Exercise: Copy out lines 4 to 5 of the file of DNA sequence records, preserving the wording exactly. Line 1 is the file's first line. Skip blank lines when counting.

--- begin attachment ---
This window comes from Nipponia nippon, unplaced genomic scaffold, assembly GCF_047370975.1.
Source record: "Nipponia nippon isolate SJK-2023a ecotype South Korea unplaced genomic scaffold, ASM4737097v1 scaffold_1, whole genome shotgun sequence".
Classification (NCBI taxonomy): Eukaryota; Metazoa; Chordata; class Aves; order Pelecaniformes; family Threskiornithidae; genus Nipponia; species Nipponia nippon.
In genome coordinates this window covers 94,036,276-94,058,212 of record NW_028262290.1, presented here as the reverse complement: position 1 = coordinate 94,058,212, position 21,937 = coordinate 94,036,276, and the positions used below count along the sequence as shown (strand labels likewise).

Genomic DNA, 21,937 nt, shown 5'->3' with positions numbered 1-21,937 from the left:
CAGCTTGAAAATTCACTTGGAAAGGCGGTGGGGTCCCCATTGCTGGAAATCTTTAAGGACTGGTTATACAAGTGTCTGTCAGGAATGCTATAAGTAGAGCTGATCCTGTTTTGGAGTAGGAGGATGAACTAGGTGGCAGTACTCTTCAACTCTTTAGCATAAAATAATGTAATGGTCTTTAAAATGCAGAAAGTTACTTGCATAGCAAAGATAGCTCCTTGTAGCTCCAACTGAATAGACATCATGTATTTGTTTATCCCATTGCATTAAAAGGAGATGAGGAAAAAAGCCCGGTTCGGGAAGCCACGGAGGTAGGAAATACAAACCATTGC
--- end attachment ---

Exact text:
In genome coordinates this window covers 94,036,276-94,058,212 of record NW_028262290.1, presented here as the reverse complement: position 1 = coordinate 94,058,212, position 21,937 = coordinate 94,036,276, and the positions used below count along the sequence as shown (strand labels likewise).

Genomic DNA, 21,937 nt, shown 5'->3' with positions numbered 1-21,937 from the left: